PALO, Iowa (KCRG TV9)- Exactly one year ago, the Cedar River put flood preparations to the test in Cedar Rapids and other communities with the second highest crest ever recorded.
Jenny Salyars stands on the deck of her still uncompleted new home. She is the only Palo resident still rebuilding after the flood of September 2016.
On September 27, 2016, the Cedar River hit almost 22 feet. Rainfall totals that September ranged between 12 and 15 inches in many parts of northeast Iowa. By contrast, this September Cedar Rapids has yet to reach one inch of rain for the whole month.
Communities impacted by the flooding have largely recovered from any damage. But there are a handful of exceptions.
It’s taken Jenny Salyars longer to recover from the September 2016 flooding in Palo because she had more flood-related issues that anyone else in that community.
Her home on 1st Street was the only one given a “red tag” and declared uninhabitable at the time by the city due to bulging foundation walls. Salyars says the foundation was braced and she got a temporary occupancy permit while building a new, elevated home right behind the old one.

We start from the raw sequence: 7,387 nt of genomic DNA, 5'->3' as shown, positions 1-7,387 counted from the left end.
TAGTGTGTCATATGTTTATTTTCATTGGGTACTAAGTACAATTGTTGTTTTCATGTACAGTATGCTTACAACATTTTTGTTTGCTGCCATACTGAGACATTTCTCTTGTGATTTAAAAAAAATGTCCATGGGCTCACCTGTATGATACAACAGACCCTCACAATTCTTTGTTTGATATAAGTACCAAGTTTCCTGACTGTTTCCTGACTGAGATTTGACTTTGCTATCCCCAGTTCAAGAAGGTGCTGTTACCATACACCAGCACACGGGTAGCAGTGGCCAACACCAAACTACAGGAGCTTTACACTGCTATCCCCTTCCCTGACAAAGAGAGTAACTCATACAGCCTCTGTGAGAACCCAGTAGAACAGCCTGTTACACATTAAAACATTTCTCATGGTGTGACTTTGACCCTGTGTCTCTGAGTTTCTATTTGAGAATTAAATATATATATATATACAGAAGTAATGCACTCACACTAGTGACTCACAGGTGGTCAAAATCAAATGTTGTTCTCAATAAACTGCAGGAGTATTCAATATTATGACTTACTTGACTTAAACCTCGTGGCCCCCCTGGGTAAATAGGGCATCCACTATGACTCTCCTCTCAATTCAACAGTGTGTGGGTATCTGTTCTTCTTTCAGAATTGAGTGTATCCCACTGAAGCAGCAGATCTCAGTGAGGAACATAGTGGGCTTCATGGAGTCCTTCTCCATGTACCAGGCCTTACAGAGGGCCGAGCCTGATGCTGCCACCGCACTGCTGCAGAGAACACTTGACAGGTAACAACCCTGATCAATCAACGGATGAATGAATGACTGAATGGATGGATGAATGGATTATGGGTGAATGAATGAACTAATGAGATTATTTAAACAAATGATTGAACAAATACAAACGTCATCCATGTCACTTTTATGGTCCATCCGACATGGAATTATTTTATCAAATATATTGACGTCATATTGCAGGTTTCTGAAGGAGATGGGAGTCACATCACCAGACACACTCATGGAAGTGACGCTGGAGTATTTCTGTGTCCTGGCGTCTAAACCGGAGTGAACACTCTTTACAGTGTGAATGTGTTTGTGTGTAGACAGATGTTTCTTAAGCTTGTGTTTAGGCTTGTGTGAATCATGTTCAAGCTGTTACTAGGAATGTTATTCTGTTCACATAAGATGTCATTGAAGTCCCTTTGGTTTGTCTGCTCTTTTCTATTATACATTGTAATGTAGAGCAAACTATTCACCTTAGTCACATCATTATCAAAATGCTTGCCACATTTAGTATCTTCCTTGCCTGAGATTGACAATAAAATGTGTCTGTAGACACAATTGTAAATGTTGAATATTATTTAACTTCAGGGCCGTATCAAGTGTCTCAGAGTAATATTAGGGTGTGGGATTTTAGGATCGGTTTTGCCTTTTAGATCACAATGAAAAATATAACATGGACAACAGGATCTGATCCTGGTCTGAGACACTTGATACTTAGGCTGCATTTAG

And she says this time, she’s making sure it’s flood proof.
“We have garage doors facing the back of the house instead of the front like most homes. When the water comes up we’ll open up doors, let the water come in and when it recedes power wash everything,” she said.
Salyars says she’s still about a month away from moving in to her post-flood home.
In the NewBo district of southeast Cedar Rapids, both business owners and residents are comforted by the near completion of the Sinclair Levee that should protect the area in the future with only a minimal need for sand barriers.
And one thing that’s a bit surprising, on this one year anniversary, is the growth in the area continued despite the close call with high water.
Economist development leaders say the district saw a net gain of 30 new businesses in NewBo since last September.
Baby Time is one of the post-flood newcomers. Owner Kristen Mead says she moved here specifically because she saw neighbors determined to bounced back.
“I think that’s for me what it was. I love the spirit of the community down here and to be able to be a part of the rebuilding,” she said.
Business owners in Newbo say they remain wary of high water because it is a low-lying area. But a year after a second highest ever river crest, they feel more confident.